Saturday, January 23, 2010

Seven new species for 2010

The weather wasn’t very conducive to good birding this week...fog, freezing fog, rain, freezing rain, and generally dismally dark and gray. But I did get to pick up seven new first-of-year (FOY) and BIGBY species.

My BIGBY count now stands at 70 species for 2010. That’s a new personal record for a January BIGBY count, and well ahead of my 2009 pace (I didn’t get 70 BIGBY species until March 1 in 2009). The downside of getting my birds this early is that I’m most likely to run into a serious BIGBY drought until spring migration gets underway.

The seven new FOY/BIGBY species are:

* Red-winged Blackbird – 1/16, IU XC course

* Eastern Screech Owl – 1/17, heard in early AM

* Hermit Thrush – 1/17, IU XC course, scrounging around for the last few dried-up honeysuckle berries

* Belted Kingfisher – 1/17, perched in a tree above a patch of open water in an apartment complex pond near Pete Ellis Drive. I had to go looking for him. I wouldn’t have known he was there if I hadn’t heard the call first.

* Barred Owl – 1/18, early AM, flushed from woods near IU XC course. I love these birds.

* Northern Bobwhite – 1/18, five birds flushed from field north of IU XC course. Only my second sighting in the last seven months.

* Eastern Phoebe – 1/18, perched on wire along Indiana Railroad tracks, maybe 200 feet east of Pete Ellis Drive. Fourth January in a row I’ve seen a phoebe.

* Rough-legged Hawk – 1/23, flying over IU golf course...only the second one I’ve seen this winter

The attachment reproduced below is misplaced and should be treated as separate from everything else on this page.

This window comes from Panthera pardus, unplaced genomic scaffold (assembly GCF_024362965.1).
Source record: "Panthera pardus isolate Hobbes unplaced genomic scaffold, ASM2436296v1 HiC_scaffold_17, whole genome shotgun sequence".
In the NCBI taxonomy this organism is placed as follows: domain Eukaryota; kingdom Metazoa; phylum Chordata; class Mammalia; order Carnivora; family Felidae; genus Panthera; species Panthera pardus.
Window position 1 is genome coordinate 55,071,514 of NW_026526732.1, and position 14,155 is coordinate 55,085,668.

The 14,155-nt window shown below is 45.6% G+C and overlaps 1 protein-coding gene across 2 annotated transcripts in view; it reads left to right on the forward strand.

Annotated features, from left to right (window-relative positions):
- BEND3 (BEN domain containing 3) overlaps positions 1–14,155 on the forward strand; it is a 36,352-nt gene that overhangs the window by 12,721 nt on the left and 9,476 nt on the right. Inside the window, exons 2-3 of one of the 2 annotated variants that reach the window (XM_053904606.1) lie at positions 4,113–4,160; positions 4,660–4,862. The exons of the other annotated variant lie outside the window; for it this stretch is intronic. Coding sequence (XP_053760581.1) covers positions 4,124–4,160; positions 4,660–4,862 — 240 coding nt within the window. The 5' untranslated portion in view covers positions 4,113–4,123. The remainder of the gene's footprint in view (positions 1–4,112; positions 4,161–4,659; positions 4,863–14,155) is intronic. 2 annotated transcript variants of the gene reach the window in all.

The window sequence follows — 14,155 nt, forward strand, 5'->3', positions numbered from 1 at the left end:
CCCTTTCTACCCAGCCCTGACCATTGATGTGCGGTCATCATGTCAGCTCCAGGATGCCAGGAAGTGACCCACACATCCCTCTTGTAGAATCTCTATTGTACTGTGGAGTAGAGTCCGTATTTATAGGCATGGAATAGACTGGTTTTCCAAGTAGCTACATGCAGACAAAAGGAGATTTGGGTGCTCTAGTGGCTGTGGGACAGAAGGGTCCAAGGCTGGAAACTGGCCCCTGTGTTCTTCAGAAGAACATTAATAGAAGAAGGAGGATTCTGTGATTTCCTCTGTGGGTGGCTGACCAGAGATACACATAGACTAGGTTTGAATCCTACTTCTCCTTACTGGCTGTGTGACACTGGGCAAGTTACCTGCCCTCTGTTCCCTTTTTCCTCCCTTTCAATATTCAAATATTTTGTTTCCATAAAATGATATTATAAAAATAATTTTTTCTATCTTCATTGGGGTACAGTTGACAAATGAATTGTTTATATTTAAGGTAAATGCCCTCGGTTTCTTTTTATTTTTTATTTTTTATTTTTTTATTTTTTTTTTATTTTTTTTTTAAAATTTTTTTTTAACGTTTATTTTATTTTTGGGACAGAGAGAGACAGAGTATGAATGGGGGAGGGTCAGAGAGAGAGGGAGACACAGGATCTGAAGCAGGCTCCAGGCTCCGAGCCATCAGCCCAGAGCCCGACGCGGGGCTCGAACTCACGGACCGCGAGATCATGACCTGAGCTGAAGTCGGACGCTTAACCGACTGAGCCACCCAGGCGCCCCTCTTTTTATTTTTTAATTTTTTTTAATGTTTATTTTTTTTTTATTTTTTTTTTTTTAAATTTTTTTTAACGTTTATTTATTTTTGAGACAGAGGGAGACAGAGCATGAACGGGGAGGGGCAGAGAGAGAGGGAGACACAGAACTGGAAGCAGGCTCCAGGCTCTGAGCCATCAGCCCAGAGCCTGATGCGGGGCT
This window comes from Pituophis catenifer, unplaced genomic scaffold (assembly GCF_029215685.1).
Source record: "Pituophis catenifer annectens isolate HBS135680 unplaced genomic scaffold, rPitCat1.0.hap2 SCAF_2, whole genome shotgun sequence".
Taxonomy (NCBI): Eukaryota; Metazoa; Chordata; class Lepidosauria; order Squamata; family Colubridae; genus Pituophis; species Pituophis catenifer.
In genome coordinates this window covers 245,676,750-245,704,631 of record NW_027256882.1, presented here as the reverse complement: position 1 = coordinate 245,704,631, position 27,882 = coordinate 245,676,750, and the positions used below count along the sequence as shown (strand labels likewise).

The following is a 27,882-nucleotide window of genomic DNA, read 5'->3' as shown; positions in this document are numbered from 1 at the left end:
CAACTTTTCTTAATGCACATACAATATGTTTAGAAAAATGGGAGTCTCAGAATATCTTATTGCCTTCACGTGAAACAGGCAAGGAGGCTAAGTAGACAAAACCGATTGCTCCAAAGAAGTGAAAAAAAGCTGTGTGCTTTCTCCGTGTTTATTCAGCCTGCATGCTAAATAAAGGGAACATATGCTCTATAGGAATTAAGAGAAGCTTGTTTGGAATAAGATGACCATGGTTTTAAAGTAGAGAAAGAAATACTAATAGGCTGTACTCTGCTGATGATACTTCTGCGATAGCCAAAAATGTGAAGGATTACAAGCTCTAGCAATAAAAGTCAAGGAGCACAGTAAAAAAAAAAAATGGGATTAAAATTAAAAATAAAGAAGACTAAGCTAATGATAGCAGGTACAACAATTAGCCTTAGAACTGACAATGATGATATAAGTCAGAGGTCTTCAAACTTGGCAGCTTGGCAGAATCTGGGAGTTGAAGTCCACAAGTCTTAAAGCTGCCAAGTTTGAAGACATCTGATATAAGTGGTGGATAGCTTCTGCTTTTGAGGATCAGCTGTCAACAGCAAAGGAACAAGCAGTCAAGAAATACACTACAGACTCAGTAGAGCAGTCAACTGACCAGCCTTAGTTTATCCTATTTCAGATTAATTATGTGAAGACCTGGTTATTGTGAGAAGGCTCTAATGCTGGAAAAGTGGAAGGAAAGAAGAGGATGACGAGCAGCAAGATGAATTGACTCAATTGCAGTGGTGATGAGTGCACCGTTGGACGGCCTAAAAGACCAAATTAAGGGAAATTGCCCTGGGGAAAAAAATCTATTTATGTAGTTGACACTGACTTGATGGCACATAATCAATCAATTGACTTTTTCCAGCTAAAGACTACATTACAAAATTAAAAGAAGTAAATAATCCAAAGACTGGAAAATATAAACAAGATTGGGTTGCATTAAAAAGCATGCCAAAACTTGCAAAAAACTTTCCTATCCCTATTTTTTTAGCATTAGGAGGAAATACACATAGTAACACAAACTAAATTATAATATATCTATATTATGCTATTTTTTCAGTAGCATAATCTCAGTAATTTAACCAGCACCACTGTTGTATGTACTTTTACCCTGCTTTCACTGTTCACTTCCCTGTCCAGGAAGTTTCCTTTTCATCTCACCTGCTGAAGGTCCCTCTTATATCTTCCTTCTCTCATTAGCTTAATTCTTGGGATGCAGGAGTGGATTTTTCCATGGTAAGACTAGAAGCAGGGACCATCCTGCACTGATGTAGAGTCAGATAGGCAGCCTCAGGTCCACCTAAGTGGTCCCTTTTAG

I watched a female Northern Cardinal singing this morning...something I don’t get to see all that often. Seems a little early in the season for a singing female. Of course, it was only a couple of years ago that I found out that female cardinals could sing. :-)

I’ve also noticed what seems like a bumper crop of cardinals this winter. There are a LOT of cardinals in the brush along the sides of the IU XC course, as well as in the brush along the Indiana Railroad tracks south of 10th Street. Seems like more of them than in past winters.

Speaking of cardinals, I was listening to what I thought was a cardinal singing fragments of its song when I realized it was a Tufted Titmouse singing a slightly different song. That makes maybe about the fourth species I’ve mistaken for cardinals over the years. The other three? Common Yellowthroat, Carolina Wren, and Ovenbird.

A few other highlights from this week:

* About 200 American Crows on the ground along Pete Ellis Drive. It appeared they were feeding on small acorns. They didn’t fly away as I approached, but just sort of edged out of the way. The crows closest to me faced towards me and looked for all the world like they were barking at me. :-)

* Four Red-bellied Woodpeckers on my feeders simultaneously, two on each feeder. A yard record.

* A Pileated Woodpecker on a feeder. Very rare occurrence, even though they are plentiful a few hundred yards away.

* Northern Harrier over IU XC course.

* Merlin perched in tree on XC course.

* Many Canada Geese flying low over my house in numerous flocks Sunday evening...750+ birds.

* Watched a flock of 40-50 Canada Geese fly low over me one morning in fairly thick fog. Very ethereal, with muted honks. As they flew away from me they each disappeared in the fog, as if someone was turning off a string of lights one-by-one.

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